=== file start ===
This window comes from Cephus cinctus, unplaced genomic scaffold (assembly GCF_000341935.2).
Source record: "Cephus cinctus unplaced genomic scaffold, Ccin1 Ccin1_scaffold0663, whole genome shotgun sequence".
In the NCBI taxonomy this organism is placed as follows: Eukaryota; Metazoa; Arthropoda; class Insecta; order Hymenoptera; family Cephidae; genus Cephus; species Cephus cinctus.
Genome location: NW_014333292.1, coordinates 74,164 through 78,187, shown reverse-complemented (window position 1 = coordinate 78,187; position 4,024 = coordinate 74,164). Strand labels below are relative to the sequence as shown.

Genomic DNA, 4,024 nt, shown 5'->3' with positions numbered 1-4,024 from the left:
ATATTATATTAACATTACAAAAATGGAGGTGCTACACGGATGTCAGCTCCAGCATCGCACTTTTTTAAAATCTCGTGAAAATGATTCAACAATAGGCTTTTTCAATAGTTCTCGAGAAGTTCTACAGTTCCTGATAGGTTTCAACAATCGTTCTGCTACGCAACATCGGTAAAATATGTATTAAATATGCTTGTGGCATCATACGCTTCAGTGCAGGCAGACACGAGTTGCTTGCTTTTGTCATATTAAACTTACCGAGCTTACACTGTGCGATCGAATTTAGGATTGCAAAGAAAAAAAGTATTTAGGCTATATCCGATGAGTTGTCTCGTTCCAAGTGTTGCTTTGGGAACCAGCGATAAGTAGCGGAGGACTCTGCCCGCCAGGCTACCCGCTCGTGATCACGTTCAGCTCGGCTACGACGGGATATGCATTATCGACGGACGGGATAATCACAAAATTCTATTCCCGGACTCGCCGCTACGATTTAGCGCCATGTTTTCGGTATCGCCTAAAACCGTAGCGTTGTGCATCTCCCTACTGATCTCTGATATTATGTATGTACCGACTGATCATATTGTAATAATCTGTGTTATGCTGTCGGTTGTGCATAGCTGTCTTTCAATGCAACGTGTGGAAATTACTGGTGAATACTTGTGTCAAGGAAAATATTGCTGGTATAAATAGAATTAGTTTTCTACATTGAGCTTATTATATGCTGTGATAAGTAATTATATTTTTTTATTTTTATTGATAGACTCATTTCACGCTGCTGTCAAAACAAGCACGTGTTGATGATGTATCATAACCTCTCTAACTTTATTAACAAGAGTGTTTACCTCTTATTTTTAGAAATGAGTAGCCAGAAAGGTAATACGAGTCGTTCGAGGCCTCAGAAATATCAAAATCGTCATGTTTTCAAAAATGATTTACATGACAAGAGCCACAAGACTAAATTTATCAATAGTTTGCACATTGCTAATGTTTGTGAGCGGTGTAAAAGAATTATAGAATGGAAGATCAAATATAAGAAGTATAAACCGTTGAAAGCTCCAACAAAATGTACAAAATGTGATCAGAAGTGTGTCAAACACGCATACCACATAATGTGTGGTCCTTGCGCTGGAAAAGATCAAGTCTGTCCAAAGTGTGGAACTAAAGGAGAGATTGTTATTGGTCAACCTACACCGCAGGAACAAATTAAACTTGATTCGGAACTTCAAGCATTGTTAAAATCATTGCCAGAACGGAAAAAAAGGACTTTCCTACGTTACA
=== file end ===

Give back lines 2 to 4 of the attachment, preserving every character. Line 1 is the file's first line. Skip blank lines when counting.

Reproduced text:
Source record: "Cephus cinctus unplaced genomic scaffold, Ccin1 Ccin1_scaffold0663, whole genome shotgun sequence".
In the NCBI taxonomy this organism is placed as follows: Eukaryota; Metazoa; Arthropoda; class Insecta; order Hymenoptera; family Cephidae; genus Cephus; species Cephus cinctus.
Genome location: NW_014333292.1, coordinates 74,164 through 78,187, shown reverse-complemented (window position 1 = coordinate 78,187; position 4,024 = coordinate 74,164). Strand labels below are relative to the sequence as shown.